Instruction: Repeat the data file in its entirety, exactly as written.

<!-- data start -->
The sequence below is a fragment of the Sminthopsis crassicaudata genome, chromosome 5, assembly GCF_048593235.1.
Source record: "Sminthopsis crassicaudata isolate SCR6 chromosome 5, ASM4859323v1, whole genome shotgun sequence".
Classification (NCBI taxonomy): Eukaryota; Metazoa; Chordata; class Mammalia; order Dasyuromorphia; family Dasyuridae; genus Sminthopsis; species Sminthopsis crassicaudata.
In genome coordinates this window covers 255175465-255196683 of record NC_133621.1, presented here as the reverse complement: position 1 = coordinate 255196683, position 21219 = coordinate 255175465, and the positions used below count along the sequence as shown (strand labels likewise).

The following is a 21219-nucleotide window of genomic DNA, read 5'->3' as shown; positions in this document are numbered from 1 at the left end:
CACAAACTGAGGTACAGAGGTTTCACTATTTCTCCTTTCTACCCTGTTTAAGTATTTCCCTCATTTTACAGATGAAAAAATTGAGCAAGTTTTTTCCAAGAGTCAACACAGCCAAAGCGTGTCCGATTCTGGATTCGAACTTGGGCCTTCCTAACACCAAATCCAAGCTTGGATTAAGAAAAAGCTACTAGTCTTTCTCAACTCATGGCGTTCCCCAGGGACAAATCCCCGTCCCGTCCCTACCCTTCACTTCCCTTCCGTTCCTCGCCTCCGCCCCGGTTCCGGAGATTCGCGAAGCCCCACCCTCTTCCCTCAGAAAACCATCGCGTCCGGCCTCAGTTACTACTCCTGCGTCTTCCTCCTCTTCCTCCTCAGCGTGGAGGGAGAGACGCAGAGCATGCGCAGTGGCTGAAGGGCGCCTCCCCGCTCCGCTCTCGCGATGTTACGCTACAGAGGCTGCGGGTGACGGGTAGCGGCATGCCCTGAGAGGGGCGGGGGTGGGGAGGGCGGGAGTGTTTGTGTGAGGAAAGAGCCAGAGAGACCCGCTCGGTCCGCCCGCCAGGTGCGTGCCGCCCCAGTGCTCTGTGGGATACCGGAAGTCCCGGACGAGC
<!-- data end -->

The sequence below is a fragment of the Sminthopsis crassicaudata genome, chromosome 5, assembly GCF_048593235.1.
Source record: "Sminthopsis crassicaudata isolate SCR6 chromosome 5, ASM4859323v1, whole genome shotgun sequence".
Classification (NCBI taxonomy): Eukaryota; Metazoa; Chordata; class Mammalia; order Dasyuromorphia; family Dasyuridae; genus Sminthopsis; species Sminthopsis crassicaudata.
In genome coordinates this window covers 255175465-255196683 of record NC_133621.1, presented here as the reverse complement: position 1 = coordinate 255196683, position 21219 = coordinate 255175465, and the positions used below count along the sequence as shown (strand labels likewise).

The following is a 21219-nucleotide window of genomic DNA, read 5'->3' as shown; positions in this document are numbered from 1 at the left end:
CACAAACTGAGGTACAGAGGTTTCACTATTTCTCCTTTCTACCCTGTTTAAGTATTTCCCTCATTTTACAGATGAAAAAATTGAGCAAGTTTTTTCCAAGAGTCAACACAGCCAAAGCGTGTCCGATTCTGGATTCGAACTTGGGCCTTCCTAACACCAAATCCAAGCTTGGATTAAGAAAAAGCTACTAGTCTTTCTCAACTCATGGCGTTCCCCAGGGACAAATCCCCGTCCCGTCCCTACCCTTCACTTCCCTTCCGTTCCTCGCCTCCGCCCCGGTTCCGGAGATTCGCGAAGCCCCACCCTCTTCCCTCAGAAAACCATCGCGTCCGGCCTCAGTTACTACTCCTGCGTCTTCCTCCTCTTCCTCCTCAGCGTGGAGGGAGAGACGCAGAGCATGCGCAGTGGCTGAAGGGCGCCTCCCCGCTCCGCTCTCGCGATGTTACGCTACAGAGGCTGCGGGTGACGGGTAGCGGCATGCCCTGAGAGGGGCGGGGGTGGGGAGGGCGGGAGTGTTTGTGTGAGGAAAGAGCCAGAGAGACCCGCTCGGTCCGCCCGCCAGGTGCGTGCCGCCCCAGTGCTCTGTGGGATACCGGAAGTCCCGGACGAGC